The IMAGE satellite helps astronomers to see geomagnetic storms. July 2000, one of the largest geomagnetic storms ever observed, after 1989, was captured. The Solar Proton Event was 100 MeV and 410 PFU.
The event caused problems for many satellites. The ACE satellite’s plasma sensor was contaminated and lost output from its solar wind velocity sensor. Other solar monitoring satellites, including SOHO, Yohkoh, and TRACE, were corrupted due to the solar proton event. ASCA, a Japanese satellite was lost. CHAMP GPS receiver was reset because of the events. 17 hours of science data from the QuickSAT was lost after communication bus crashes. NEAR experienced a two-day shutdown of the X-ray/Gamma-ray Spectrometer. The AKEBONO satellite only suffered minor trouble. The DoD spacecraft and the Microelectronics and Photonics Testbed satellite reported suffering higher error rates than usual.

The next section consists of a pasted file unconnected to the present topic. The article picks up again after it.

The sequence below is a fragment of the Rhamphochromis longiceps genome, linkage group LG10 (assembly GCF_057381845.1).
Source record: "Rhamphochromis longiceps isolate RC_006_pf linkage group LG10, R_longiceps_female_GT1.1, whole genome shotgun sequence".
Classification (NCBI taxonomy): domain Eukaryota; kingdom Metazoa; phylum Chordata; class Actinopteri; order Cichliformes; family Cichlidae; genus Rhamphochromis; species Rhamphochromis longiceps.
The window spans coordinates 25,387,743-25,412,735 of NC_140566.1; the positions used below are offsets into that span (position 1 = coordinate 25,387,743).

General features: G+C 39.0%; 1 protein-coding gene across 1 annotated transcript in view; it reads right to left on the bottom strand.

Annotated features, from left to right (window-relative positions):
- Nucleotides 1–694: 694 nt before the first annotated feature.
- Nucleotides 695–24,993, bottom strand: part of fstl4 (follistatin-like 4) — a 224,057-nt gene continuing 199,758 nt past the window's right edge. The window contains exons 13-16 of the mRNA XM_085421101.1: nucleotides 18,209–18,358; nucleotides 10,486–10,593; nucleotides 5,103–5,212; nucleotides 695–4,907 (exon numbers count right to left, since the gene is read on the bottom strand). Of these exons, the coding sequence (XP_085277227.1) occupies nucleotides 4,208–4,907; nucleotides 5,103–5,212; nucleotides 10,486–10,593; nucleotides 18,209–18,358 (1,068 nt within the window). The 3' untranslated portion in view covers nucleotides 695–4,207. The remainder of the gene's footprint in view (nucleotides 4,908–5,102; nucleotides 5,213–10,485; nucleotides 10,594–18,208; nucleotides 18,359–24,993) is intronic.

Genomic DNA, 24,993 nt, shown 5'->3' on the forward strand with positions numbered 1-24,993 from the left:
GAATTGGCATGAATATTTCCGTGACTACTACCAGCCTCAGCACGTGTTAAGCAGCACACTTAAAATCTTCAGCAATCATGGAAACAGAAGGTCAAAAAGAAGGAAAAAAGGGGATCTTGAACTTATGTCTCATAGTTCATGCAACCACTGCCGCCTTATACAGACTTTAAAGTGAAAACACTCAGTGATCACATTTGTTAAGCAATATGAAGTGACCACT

In addition to satellite malfunctions, there were electric power problems after the solar proton event. The New York Independent power system experienced trips of three capacitor banks. GICs in transformers were recorded. Voltage swings of 8,000 volts on 345,000 transformer systems occurred as well. New England and Northern Maine reported similar problems.
Nuclear power plants in Salem I, Salem II, and Hope Creek were reduced to 80% capacity after the storm. Hope Creek’s transformer experienced significant damage. SUNBURST experienced GICs at several sites. In Southern Virginia and surrounding areas, very high GICs were recorded. Aurora was observed from Manassas, Virginia, St. Louis, Missouri, Bendigo, Victoria, Australia, and Bakersfield, California.